Then I started renovating the shed. I'm putting in a brick floor and mudding the inside, and eventually the outside, so that it's mouse proof since my solar setup and all the wires are in there. As soon as I began to work on it, I realized that it was going to be much too nice to be a shed. It's not done at all, and I'll take my dandy time with it, but it will be an electrical room in a small corner and a guest room for now. That means, of course, that I'll have to build  a very simple shed, probably out of pallets, for my tools. More catchment space!

Once I got brick floor on the small area where the battery/electrical box goes, and mudded the wall behind it, I could set up my solar. Two Sundays ago, Susan and her friend came over to help. It was very easy. I borrowed scaffolding from my neighbor and we attached the panel to the roof, and hooked up the wires. I had no electrical tape and there was the need to splice two sets of wires in one place. In my burning desire to have it set up I just wrapped them together and left them exposed for a day, which isn't the best idea. They're safely under electrical tape now.

My solar setup consists of a 140 watt kyocera panel. I got this as a part of  a solar kit from a company in Flagstaff. It runs into a 10amp Morningstar controller, and into the battery bank. There are two 6 volt 400 amp hour gel batteries hooked up in series, which means that they become one 12 volt 400 amp hour battery. We got all that wired on Sunday and on Monday, my 1500 watt pure sine ramsund inverter arrived. I was so excited to hook it up but unfortunately they sent me the wrong one—24v instead of 12v—so I'll have to wait. Instead I've hooked up a small 400 watt inverter that I used last summer with my car battery to shave my head and charge things. It can't run my circular saw, but I did stick an extension cord into my house from it and had light from my lamp!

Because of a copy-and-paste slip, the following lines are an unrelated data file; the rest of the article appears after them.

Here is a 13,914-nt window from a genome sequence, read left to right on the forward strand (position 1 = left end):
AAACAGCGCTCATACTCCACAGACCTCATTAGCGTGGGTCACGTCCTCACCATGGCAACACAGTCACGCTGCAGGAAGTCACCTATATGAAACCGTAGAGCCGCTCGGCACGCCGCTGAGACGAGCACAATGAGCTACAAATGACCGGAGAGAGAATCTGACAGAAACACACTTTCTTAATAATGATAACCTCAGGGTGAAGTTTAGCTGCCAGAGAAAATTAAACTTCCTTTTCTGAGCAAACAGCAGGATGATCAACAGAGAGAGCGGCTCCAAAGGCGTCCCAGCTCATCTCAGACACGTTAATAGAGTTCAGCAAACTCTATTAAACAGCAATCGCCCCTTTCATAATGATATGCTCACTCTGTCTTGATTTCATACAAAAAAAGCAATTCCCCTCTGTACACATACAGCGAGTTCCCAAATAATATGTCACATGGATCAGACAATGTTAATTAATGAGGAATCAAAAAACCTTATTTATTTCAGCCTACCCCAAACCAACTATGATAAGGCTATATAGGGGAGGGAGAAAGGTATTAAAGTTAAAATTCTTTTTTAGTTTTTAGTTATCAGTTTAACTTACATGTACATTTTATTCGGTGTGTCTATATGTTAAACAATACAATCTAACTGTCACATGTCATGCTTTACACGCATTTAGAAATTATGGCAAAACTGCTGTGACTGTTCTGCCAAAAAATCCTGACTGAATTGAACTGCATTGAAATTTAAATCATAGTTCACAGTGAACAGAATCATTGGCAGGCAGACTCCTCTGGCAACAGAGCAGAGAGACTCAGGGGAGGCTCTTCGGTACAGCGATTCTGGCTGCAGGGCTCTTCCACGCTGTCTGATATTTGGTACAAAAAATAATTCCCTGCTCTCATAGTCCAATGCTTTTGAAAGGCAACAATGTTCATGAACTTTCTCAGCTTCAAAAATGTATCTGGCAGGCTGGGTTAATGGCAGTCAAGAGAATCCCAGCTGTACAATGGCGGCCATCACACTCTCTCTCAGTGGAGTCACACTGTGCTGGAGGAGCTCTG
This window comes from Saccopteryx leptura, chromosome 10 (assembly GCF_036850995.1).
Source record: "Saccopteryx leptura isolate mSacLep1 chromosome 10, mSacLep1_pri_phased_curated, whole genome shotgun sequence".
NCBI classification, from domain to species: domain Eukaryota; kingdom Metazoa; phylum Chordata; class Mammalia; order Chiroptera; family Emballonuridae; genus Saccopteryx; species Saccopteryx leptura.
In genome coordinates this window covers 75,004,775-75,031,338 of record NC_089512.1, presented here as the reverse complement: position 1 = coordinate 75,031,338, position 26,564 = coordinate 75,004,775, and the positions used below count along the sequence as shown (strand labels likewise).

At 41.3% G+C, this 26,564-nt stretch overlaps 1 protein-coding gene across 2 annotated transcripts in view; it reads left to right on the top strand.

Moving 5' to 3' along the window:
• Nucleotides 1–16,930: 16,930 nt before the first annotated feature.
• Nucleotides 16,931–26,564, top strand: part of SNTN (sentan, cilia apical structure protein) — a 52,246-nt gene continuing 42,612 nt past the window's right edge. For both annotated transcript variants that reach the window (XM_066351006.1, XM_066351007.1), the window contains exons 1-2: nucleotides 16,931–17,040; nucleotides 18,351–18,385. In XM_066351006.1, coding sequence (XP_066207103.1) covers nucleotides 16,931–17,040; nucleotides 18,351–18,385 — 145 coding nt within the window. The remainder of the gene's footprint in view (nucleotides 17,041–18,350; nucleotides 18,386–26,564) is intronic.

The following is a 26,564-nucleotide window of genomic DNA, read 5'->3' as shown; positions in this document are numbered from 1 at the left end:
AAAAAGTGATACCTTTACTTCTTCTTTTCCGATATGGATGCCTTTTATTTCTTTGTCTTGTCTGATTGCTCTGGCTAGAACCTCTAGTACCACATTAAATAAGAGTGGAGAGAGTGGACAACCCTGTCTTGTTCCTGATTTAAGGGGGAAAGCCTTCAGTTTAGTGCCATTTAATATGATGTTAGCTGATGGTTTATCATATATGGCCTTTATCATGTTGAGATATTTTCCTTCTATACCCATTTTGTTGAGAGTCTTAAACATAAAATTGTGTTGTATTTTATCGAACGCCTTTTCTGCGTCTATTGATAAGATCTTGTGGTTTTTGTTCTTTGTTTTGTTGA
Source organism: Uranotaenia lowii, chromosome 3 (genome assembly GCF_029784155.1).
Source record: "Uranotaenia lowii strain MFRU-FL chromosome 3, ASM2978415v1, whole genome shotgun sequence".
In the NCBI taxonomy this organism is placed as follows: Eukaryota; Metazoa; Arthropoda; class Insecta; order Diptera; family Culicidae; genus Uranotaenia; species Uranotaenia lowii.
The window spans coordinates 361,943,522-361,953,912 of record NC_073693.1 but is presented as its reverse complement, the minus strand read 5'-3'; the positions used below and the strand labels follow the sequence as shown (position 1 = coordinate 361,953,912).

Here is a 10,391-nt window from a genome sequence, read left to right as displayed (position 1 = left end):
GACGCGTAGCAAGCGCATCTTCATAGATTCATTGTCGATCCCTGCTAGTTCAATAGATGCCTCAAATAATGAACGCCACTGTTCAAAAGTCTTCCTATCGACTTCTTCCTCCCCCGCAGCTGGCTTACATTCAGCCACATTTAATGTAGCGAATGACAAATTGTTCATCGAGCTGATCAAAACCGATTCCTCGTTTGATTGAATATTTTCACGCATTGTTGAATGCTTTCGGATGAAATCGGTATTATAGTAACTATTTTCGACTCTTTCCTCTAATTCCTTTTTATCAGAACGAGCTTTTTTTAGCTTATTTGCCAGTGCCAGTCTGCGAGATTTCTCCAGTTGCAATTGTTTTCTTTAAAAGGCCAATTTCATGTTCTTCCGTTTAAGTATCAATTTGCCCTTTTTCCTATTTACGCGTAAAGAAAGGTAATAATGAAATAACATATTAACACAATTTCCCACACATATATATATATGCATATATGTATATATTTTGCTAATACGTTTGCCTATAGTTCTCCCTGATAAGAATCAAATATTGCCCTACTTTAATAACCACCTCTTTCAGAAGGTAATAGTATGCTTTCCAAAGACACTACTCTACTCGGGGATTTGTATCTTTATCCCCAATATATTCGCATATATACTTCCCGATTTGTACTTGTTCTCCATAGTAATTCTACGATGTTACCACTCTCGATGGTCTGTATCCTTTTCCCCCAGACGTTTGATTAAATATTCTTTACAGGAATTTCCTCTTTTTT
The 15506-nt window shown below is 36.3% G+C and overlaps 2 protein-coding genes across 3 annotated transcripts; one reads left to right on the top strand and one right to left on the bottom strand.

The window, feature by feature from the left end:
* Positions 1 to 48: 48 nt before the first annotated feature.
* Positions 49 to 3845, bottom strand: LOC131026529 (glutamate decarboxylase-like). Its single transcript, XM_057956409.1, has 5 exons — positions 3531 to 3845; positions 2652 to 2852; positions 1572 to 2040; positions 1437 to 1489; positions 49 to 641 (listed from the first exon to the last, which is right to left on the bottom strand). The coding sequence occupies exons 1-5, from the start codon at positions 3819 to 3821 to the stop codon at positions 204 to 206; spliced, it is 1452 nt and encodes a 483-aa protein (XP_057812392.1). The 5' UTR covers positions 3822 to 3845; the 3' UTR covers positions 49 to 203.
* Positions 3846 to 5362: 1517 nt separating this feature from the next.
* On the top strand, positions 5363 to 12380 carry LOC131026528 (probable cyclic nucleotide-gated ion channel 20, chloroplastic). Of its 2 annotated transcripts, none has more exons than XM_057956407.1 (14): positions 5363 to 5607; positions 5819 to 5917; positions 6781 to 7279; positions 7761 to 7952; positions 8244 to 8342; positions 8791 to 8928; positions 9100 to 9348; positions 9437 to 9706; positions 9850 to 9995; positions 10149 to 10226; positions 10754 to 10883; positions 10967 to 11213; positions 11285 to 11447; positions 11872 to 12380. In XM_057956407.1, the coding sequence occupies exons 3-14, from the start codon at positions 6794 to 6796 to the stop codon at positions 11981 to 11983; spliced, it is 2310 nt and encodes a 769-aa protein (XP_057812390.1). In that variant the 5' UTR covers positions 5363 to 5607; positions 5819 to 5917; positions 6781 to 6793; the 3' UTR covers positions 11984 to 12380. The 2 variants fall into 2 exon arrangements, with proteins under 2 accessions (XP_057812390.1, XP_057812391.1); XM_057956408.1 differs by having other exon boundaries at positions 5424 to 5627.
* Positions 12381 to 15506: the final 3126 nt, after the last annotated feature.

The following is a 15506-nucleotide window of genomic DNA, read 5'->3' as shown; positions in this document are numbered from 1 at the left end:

The solar really stressed me out. I didn't know anything about it initially, and had no one that could explain it to me. I found some youtube videos showing peoples' systems which was helpful at first, but I only found one video of someone actually doing it. There's lots of little pieces and until they click, which they thankfully did on Friday, it makes no sense. Now it seems very simple. If you are struggling with your system and need someone to explain the wiring etc., please contact me and I will be more than happy to help you as much as I can.

While that's all set up, I still need to connect my inverter and ground both the panel and the negative terminal from my battery. I finally have all the little pieces for that. This week I'm going to mouse proof my walls so that I can take the 500 pounds of sheeps' wool that takes up half my house, and put it in my ceiling. I'll also work on my solar shed and the new tool shed. I plan on taking one total day off every week now, so will probably blog that day, which will be a lot more often. At first I questioned whether blogging counted as working on my house. But then I realized that since it's something I never find time for, it probably doesn't.